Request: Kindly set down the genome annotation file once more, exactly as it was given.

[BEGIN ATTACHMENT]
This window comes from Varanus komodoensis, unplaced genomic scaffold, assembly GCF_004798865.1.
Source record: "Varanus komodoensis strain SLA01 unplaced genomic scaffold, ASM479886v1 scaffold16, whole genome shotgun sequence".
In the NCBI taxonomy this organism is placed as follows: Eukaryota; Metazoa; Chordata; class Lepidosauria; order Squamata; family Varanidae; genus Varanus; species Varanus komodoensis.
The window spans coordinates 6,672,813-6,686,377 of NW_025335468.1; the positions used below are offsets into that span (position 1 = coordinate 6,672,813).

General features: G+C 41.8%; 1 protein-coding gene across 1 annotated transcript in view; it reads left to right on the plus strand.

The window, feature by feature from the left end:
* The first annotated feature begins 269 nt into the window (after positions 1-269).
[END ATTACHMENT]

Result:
This window comes from Varanus komodoensis, unplaced genomic scaffold, assembly GCF_004798865.1.
Source record: "Varanus komodoensis strain SLA01 unplaced genomic scaffold, ASM479886v1 scaffold16, whole genome shotgun sequence".
In the NCBI taxonomy this organism is placed as follows: Eukaryota; Metazoa; Chordata; class Lepidosauria; order Squamata; family Varanidae; genus Varanus; species Varanus komodoensis.
The window spans coordinates 6,672,813-6,686,377 of NW_025335468.1; the positions used below are offsets into that span (position 1 = coordinate 6,672,813).

General features: G+C 41.8%; 1 protein-coding gene across 1 annotated transcript in view; it reads left to right on the plus strand.

The window, feature by feature from the left end:
* The first annotated feature begins 269 nt into the window (after positions 1-269).